The Democracy Digest is the daily blog of the National Endowment for Democracy and receives funding from the US government. It had this really interesting article on on-going activism against corruption in Latin America.
Nayib Bukele won El Salvador’s presidency on an anti-corruption platform, excoriating the malfeasance of the two wartime parties that had governed the country since the 1980s, note Noah Bullock and Charles T. Call. Though Bukele delivered early on his promise to create an anti-corruption commission, he has since begun to act like an autocrat himself, vilifying critics in the press and human rights groups, painting the courts and legislature as enemies, and ordering the military to occupy the legislative assembly in 2020. After a fatal shooting at a recent opposition rally, he accused his opponents of staging the attack themselves, they write for Americas Quarterly:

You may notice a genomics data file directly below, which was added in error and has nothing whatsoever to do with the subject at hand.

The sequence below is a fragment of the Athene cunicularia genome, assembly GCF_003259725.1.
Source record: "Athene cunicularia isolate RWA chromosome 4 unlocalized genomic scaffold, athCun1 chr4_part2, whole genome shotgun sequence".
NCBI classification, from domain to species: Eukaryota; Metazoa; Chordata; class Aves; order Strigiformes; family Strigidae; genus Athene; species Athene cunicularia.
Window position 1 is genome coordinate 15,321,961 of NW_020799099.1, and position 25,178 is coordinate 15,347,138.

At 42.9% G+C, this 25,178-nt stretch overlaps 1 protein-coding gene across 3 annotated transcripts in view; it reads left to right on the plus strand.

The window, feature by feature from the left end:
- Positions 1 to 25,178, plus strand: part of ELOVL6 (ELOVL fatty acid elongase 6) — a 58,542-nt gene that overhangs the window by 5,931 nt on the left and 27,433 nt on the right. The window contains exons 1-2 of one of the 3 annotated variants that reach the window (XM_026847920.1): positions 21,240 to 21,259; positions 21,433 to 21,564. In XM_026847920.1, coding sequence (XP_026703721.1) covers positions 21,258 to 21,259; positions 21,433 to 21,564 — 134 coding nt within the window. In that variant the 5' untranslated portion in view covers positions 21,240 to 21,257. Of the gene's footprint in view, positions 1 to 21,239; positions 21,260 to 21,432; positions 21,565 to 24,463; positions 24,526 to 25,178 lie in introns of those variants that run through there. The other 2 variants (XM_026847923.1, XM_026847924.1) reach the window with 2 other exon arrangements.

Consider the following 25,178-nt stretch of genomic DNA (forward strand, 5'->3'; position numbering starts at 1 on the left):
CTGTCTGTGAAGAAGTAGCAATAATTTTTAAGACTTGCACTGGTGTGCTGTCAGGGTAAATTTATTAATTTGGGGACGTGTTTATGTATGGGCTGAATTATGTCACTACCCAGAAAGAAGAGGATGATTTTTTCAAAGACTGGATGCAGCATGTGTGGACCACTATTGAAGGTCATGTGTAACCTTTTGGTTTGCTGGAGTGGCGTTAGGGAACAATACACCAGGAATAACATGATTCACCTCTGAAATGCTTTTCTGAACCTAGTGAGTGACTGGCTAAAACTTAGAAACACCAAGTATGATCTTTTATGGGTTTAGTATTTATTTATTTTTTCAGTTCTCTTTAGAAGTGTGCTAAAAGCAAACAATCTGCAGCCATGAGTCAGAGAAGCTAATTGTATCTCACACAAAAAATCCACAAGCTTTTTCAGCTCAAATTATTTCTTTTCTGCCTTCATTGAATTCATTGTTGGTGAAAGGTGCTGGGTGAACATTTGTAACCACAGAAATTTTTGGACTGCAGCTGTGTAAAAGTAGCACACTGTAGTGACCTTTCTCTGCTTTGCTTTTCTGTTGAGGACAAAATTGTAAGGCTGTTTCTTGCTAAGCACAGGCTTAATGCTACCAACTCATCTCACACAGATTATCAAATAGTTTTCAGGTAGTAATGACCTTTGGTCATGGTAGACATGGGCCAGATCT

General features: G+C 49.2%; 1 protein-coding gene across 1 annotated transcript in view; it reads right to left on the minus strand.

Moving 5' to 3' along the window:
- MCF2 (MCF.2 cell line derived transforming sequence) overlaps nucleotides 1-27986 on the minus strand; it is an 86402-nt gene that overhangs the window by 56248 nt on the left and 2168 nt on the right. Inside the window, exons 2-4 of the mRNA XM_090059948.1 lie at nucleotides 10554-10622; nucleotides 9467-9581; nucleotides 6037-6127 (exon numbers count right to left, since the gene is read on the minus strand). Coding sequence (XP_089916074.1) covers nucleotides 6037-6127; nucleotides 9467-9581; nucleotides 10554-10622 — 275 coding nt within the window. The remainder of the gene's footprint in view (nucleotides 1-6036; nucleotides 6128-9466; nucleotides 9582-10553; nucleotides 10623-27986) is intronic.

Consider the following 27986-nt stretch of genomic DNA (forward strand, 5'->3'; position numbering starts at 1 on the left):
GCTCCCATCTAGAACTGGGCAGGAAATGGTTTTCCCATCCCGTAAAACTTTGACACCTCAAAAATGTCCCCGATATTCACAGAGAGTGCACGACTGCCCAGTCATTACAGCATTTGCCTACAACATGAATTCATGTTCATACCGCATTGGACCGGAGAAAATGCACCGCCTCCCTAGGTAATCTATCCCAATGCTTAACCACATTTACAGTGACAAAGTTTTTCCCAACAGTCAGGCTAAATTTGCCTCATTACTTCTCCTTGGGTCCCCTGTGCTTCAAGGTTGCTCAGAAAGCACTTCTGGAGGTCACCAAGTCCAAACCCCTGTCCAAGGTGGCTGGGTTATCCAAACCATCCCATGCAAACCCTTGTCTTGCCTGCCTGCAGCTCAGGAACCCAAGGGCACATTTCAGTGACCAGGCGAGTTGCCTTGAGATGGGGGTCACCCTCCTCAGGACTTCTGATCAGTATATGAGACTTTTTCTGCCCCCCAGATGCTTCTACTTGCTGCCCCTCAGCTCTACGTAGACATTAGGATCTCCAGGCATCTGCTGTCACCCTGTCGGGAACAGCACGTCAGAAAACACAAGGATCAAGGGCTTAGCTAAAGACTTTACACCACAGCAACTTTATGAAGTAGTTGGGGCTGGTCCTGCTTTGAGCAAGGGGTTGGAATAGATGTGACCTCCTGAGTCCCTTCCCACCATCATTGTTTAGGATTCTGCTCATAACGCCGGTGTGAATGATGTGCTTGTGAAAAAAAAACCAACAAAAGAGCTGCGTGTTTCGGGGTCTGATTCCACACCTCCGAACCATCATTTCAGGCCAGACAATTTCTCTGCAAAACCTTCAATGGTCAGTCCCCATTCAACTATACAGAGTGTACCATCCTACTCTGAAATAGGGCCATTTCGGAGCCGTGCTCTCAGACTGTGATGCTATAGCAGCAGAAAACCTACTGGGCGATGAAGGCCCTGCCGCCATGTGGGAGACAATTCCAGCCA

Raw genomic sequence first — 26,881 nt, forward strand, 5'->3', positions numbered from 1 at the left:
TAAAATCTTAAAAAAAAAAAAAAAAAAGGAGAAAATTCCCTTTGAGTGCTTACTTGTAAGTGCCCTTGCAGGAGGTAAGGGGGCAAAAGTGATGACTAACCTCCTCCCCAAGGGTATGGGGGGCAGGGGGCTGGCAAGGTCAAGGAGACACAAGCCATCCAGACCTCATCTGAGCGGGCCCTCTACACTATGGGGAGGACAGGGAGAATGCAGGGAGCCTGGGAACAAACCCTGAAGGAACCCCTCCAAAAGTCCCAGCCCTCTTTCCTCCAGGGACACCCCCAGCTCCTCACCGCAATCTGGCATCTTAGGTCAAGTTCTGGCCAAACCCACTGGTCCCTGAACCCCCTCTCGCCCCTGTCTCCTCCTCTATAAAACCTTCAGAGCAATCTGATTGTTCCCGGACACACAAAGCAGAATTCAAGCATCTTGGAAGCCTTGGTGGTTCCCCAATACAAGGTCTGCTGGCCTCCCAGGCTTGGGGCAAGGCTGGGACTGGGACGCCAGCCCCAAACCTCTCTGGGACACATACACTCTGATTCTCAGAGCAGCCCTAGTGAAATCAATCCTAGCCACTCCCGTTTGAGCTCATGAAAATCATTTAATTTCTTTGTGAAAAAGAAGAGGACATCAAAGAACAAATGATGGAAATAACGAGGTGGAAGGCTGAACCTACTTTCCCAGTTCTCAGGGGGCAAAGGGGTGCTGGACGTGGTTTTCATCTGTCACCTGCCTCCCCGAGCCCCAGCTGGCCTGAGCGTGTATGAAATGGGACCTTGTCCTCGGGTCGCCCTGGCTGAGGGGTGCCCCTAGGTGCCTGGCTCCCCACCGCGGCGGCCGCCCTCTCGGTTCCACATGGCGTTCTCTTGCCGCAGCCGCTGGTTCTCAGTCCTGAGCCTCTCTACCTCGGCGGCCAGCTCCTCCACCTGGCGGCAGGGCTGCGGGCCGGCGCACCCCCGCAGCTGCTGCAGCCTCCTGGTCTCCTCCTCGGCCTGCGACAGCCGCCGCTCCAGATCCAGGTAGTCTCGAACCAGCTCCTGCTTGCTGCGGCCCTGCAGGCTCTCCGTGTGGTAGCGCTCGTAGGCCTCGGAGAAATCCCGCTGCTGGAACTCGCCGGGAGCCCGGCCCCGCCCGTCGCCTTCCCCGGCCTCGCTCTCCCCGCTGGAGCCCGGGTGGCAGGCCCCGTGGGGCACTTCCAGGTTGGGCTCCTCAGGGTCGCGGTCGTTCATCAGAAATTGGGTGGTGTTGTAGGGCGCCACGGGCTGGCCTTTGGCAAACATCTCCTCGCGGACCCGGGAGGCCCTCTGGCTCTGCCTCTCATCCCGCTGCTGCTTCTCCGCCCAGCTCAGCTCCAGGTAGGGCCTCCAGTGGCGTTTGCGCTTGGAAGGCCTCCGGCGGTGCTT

If his extremely high approval ratings are any indication, Bukele’s tactic of wielding anti-corruption like a bludgeon against opposition parties, bolstering his popularity and undermining checks on his control over the state, seems to have worked. If his “New Ideas” party wins the legislative elections this month, as expected, he may be able to consolidate his power over all three branches of government….Bukele’s move to collaborate with the Organization of American States (OAS) to create the International Commission against Corruption and Impunity in El Salvador (CICIES) in 2019 thus seemed more like a token gesture.
The CICIES had few of the ingredients that had made its neighboring predecessor, Guatemala’s International Commission Against Impunity (CICIG), a success, they add: no mandate for independent investigation, no ability to help prosecute cases, no mandate to publicly press officials on malfeasance and virtually no collaboration with civil society. RTWT